The Vedanta group has announced its plan to set up a semiconductor fabrication unit, a display fabrication unit and a semiconductor assembling-cum-testing facility in Ahmedabad district, Gujarat. The announcement has attracted much attention for two reasons — the size of the investment (Rs 1.54 lakh crore) and the choice of Gujarat for setting up the new facility after dropping strong hints to Maharashtra. However, more important is the fact that Vedanta has got Hon Hai Technology Group (or Foxconn) from Taiwan as its partner. Taiwan is the hub of semiconductor fabrication business globally and disruptions in supplies of chips due to the Covid pandemic plunged several manufacturing industries globally into a crisis.
One can’t keep pace in this market without developing our own technological capability. As of now, the proposed joint venture is silent on research & development.
The supply chain disruption and its impact on different sectors has woken up the world to the realities of overdependence on one or two sources of supplies. Semiconductor chips go into everything — from central processing units to cars and washing machines. Major consumers have moved to reduce dependence on fabs (as chip fabrication facilities are called) in Taiwan. There is rethink on the existing disaggregated model of chip designing and fabrication.
In July, the US passed the CHIPS (Creating Helpful Incentives to Produce Semiconductors) Act that allows $52 billion government subsidies for semiconductor R&D and manufacturing for US companies. The EU is planning a similar initiative to boost chip production. South Korea has announced a $450-billion plan, including subsidies for Korean companies, to make itself into a semiconductor powerhouse. The India Semiconductor Mission envisages government subsidies worth $10 billion (Rs 76,000 crore) for chip and display fabs. Private companies can get up to 50 per cent of the project cost as subsidy.
India’s semiconductor journey started with Punjab in 1974. The Department of Electronics (DoE) realised that India needed to develop capacity in semiconductor design and fabrication, initially with foreign help. After the Cabinet approved the idea of setting up the Semiconductor Complex Limited (SCL), an expert panel in 1976 shortlisted two possible locations — Mohali and Madras. The DoE recommended a place near the Madras airport. Punjab CM Zail Singh came to know about it and prevailed upon PM Indira Gandhi to change the decision in favour of Mohali. She deputed DoE official Ashok Parthasarathi to explain to the CM that the unit would hardly generate any local employment because it needed highly skilled people. Zail Singh was adamant and Mohali got India’s first semiconductor fab in 1978, with a project cost of Rs 15 crore. The plant was inaugurated in 1983, manufacturing chips using technology obtained from American Microsystems Inc.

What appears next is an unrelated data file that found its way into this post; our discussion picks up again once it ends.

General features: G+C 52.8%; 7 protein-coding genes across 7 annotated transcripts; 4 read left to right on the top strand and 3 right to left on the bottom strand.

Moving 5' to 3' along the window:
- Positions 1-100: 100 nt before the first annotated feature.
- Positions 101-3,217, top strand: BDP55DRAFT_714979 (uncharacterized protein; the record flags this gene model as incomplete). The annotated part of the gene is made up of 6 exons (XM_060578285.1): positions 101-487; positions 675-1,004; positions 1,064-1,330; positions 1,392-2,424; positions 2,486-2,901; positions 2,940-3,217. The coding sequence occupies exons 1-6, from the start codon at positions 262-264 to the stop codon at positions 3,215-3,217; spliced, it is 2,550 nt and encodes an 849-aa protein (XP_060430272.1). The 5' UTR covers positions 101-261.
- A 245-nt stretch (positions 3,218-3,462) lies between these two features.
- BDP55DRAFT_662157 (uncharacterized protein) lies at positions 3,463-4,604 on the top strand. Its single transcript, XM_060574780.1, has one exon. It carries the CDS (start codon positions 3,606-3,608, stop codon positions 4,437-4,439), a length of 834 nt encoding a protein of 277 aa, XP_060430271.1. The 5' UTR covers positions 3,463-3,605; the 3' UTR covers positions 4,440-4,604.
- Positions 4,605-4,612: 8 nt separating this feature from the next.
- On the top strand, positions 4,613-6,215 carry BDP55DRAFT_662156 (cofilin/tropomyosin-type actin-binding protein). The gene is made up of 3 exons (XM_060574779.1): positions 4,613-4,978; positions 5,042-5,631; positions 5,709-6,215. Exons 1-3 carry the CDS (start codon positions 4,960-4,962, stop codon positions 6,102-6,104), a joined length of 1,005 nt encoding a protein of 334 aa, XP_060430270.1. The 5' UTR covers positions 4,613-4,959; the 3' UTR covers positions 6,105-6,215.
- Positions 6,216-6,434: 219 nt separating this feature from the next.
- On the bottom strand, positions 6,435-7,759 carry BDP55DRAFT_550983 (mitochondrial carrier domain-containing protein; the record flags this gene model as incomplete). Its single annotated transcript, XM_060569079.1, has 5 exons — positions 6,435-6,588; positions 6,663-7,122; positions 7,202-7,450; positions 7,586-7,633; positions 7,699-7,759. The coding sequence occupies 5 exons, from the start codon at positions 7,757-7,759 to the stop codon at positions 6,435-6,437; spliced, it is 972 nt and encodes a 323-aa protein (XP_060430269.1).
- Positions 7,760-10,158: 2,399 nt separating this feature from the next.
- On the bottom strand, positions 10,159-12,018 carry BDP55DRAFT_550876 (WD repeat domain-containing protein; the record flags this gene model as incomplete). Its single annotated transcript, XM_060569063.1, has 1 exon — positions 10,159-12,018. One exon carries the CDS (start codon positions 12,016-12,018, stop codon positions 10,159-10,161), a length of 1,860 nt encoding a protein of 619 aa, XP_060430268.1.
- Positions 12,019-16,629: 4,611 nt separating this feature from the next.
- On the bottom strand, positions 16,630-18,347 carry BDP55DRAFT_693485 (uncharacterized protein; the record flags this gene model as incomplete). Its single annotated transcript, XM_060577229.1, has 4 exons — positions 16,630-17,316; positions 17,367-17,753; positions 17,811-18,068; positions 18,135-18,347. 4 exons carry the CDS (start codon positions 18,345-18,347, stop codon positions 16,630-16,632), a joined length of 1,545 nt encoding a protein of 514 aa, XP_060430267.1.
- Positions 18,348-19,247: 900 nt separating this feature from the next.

Around the same time as SCL, but independent of it, semiconductor design activity began in India. It was pioneered by Prabhakar Goel, an alumnus of IIT-Kanpur who had made it big in the US as a chip designer. His startup, Gateway Design Automation (GDA), specialised in making a testing tool, Verilog, for chips. It raked in millions of dollars in revenue and Goel’s customers included top Japanese and Taiwanese chip makers. Some work related to Verilog such as making ‘libraries’ was labour intensive, so he thought of shifting it to India. He formed a small team of engineers and set up his unit at the export processing zone in Noida in 1985. Four years later, Cadence Design Systems from Silicon Valley acquired GDA, including the India unit. This brought a leading name like Cadence to India. Two more US semiconductor design firms — Texas Instruments and STMicroelectronics — opened their offices in India in the late 1980s. In another decade or so, 17 out of 25 top semiconductor design firms, including Intel, had opened centres in India, making the country a formidable force in chip designing.
To meet the growing demand, US and European semiconductor companies took advantage of the Indian design talent, and used facilities in Taiwan for mass production. On the other hand, India lagged as SCL was soon in trouble with a major fire accident just when it was in the process to upgrade its production technology. Rebuilding took a long time and the company could not fully recover. It, however, met the requirements of chips for strategic projects in space and defence during the period of technology embargo. Now, the government has decided to run SCL as a commercial fab. The unit needs infusion of funding, technology and leadership.
Despite starting early on, India missed the bus due to several factors — suboptimal investment, low domestic demand, changing dynamics of the business globally, etc. The technology in this sector changes very fast and is considered strategic. The proposed fab unit of Vedanta will operate on 28-nanometer technology nodes. It will be able to produce chips useful in CPUs, graphic processors, networking chips, smartphones, cars and the Internet of Things. Leading fabs in Taiwan and Korea are already working on smaller nodes, going down to 3-nanometer.
SCL started with 5-micron (5,000 nanometer) chips and was about to upgrade to 1.2-micron (1,200 nanometer) based on in-house R&D when the facility was gutted. At that time, leading global fabs were just one generation ahead at 0.8-micron (800 nanometer). Within less than a decade, SCL could absorb imported technology and reduce the technology gap significantly because it had a strong R&D team right from its inception. One possibly can’t keep pace in this market without developing own technological capability. For this, massive investment is required in R&D. As of now, the proposed joint venture is silent on R&D. We don’t know if it entails any technology transfer. Hopefully, India will not miss the bus a second time around.
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